If you have ever used two-factor authentication before, then you have probably heard of tools like Google Authenticator. To make use of many of these services, you’ll have to have your phone near you. Luckily, there are desktop authenticator apps that can provide you with the secret key you need to log in to your account. Below are the best authenticator apps for the Linux desktop.
Yubico provides tokens for multi-factor authentication. It supports all services which are currently compatible with other authenticator apps, including Google Authenticator.
Yubico works with a hardware security token known as the Yubikey. You can store your credentials on this as opposed to on your device. This hardware security token can even be further secured by choosing to unlock it with either FaceID or TouchID.
With Yubico, you will also be able to easily transition between devices, even after upgrading. The Yubico app lets you generate multiple secrets across devices, making it simple for you to switch.
I have to admit that the security offered by a physical token like the Yubikey is great. However, users must bear in mind that they must have the key with them if they wish to use two-factor authentication. I know you may argue and say this is no better than having to carry a phone with you. However, you can’t put your phone on a keychain! Additionally, it’s tough to crack a hardware token. Someone would have to steal it from you if they wanted to access your data. Even after doing that, they still won’t know any of your passwords or anything else of the sort.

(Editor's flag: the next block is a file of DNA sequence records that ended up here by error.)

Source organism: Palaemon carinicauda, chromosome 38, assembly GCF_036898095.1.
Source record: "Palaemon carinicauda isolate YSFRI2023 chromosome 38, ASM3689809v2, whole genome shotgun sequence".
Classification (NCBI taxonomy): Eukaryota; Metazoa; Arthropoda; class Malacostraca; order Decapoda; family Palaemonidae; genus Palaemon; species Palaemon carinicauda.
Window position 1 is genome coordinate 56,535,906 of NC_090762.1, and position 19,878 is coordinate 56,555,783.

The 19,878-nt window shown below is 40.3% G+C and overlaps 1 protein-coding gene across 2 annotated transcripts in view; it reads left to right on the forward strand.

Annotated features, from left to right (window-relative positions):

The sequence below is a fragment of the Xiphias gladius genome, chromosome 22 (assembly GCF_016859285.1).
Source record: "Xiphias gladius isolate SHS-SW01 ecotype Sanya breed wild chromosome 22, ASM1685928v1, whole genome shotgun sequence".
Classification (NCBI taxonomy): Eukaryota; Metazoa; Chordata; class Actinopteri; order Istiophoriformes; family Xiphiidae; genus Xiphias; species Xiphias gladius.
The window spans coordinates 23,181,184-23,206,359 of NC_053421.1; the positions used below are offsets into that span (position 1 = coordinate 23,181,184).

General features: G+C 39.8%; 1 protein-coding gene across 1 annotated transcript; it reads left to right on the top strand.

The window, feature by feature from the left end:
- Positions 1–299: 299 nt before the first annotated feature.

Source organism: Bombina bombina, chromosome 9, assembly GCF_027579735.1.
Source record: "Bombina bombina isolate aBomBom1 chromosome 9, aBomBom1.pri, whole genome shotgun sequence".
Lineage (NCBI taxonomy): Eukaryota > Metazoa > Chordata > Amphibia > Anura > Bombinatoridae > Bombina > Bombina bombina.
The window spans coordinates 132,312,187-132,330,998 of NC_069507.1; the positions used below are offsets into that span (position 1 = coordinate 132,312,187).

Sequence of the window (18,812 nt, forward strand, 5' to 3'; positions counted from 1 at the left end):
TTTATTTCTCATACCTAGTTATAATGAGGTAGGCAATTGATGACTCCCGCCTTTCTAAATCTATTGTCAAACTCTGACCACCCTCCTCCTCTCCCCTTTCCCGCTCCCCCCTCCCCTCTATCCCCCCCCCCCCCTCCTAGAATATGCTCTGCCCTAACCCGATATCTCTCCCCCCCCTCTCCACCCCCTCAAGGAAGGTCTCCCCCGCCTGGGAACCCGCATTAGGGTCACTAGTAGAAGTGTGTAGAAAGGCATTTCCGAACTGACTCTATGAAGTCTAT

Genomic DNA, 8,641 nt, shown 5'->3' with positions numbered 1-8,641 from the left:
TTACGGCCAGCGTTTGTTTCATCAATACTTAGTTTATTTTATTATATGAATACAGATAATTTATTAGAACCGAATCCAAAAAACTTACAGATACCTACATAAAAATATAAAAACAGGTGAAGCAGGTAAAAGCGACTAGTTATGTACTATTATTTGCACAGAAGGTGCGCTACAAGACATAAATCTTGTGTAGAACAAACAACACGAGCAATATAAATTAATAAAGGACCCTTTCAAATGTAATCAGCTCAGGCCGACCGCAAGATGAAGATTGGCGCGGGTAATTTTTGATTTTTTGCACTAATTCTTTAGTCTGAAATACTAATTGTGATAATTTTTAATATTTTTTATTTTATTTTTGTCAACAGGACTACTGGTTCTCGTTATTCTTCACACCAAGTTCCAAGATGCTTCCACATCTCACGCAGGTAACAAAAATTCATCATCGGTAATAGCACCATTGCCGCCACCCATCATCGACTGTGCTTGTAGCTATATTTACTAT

With Yubico Authenticator, you first have to insert your key before you can add services to the app. After inserting your key, you can then add a security token from a service you want to enable two-factor authentication for. This is an app more for a power user due to the steps that must be taken to get it set up.
Yubico is available in the Snap Store, so you can easily install it with a command such as:
Authy is one of the best-rated authenticator apps. It is available on a number of platforms including Linux. You can install Authy from the Snap Store, and it is also available in most repositories.
For example, you can use the app with the fingerprint scanners of devices that have them. You can also back up your Authy data to Authy’s secure cloud. This means you will be able to access your data even if you lose your phone. You can sync your Authy data across different devices so that you can generate two-factor authentication tokens for your services regardless of the device you’re using.
Authy keeps your data safe by doing things like encrypting your authentication data and not storing your passwords on its servers. It also generates a token directly on your device to avoid any security issues with text messages and voice-based options.
Setting up Authy is simple. Just go the service you want to use Authy with and generate a secret key. You can’t scan barcodes, but then again, depending on the type of computer you’re using, scanning barcodes won’t be convenient anyway.
While Authy does a good job of keeping your data safe, I don’t like the fact that your account is linked to your phone number. To me, this will create a problem whenever you change numbers. Authy does warn us about this, but I would prefer to have the account linked to an email address.